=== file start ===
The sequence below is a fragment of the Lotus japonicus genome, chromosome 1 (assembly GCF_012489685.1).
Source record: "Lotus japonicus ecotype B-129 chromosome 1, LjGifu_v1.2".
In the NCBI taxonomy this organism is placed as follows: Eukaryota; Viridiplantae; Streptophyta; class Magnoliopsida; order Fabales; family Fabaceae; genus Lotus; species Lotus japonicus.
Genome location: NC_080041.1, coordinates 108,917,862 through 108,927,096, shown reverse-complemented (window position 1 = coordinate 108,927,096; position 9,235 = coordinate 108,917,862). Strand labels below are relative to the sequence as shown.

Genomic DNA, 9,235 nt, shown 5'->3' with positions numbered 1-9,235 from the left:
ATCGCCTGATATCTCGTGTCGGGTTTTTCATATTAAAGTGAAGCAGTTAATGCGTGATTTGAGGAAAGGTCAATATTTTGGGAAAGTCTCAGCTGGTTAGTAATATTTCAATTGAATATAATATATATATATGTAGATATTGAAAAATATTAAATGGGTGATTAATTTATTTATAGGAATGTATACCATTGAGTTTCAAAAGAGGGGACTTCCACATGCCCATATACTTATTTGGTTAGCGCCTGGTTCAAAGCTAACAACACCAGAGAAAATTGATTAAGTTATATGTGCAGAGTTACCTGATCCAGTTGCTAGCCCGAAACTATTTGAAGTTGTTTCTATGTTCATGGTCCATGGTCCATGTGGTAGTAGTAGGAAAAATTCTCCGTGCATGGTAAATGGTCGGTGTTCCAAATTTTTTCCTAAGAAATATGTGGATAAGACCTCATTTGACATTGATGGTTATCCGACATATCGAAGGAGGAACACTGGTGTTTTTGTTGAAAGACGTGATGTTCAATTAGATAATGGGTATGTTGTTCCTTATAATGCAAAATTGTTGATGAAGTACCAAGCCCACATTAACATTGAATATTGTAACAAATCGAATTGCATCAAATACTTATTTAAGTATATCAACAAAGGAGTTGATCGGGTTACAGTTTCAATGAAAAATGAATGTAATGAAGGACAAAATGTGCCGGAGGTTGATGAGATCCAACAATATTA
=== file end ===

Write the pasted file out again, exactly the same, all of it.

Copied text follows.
The sequence below is a fragment of the Lotus japonicus genome, chromosome 1 (assembly GCF_012489685.1).
Source record: "Lotus japonicus ecotype B-129 chromosome 1, LjGifu_v1.2".
In the NCBI taxonomy this organism is placed as follows: Eukaryota; Viridiplantae; Streptophyta; class Magnoliopsida; order Fabales; family Fabaceae; genus Lotus; species Lotus japonicus.
Genome location: NC_080041.1, coordinates 108,917,862 through 108,927,096, shown reverse-complemented (window position 1 = coordinate 108,927,096; position 9,235 = coordinate 108,917,862). Strand labels below are relative to the sequence as shown.

Genomic DNA, 9,235 nt, shown 5'->3' with positions numbered 1-9,235 from the left:
ATCGCCTGATATCTCGTGTCGGGTTTTTCATATTAAAGTGAAGCAGTTAATGCGTGATTTGAGGAAAGGTCAATATTTTGGGAAAGTCTCAGCTGGTTAGTAATATTTCAATTGAATATAATATATATATATGTAGATATTGAAAAATATTAAATGGGTGATTAATTTATTTATAGGAATGTATACCATTGAGTTTCAAAAGAGGGGACTTCCACATGCCCATATACTTATTTGGTTAGCGCCTGGTTCAAAGCTAACAACACCAGAGAAAATTGATTAAGTTATATGTGCAGAGTTACCTGATCCAGTTGCTAGCCCGAAACTATTTGAAGTTGTTTCTATGTTCATGGTCCATGGTCCATGTGGTAGTAGTAGGAAAAATTCTCCGTGCATGGTAAATGGTCGGTGTTCCAAATTTTTTCCTAAGAAATATGTGGATAAGACCTCATTTGACATTGATGGTTATCCGACATATCGAAGGAGGAACACTGGTGTTTTTGTTGAAAGACGTGATGTTCAATTAGATAATGGGTATGTTGTTCCTTATAATGCAAAATTGTTGATGAAGTACCAAGCCCACATTAACATTGAATATTGTAACAAATCGAATTGCATCAAATACTTATTTAAGTATATCAACAAAGGAGTTGATCGGGTTACAGTTTCAATGAAAAATGAATGTAATGAAGGACAAAATGTGCCGGAGGTTGATGAGATCCAACAATATTA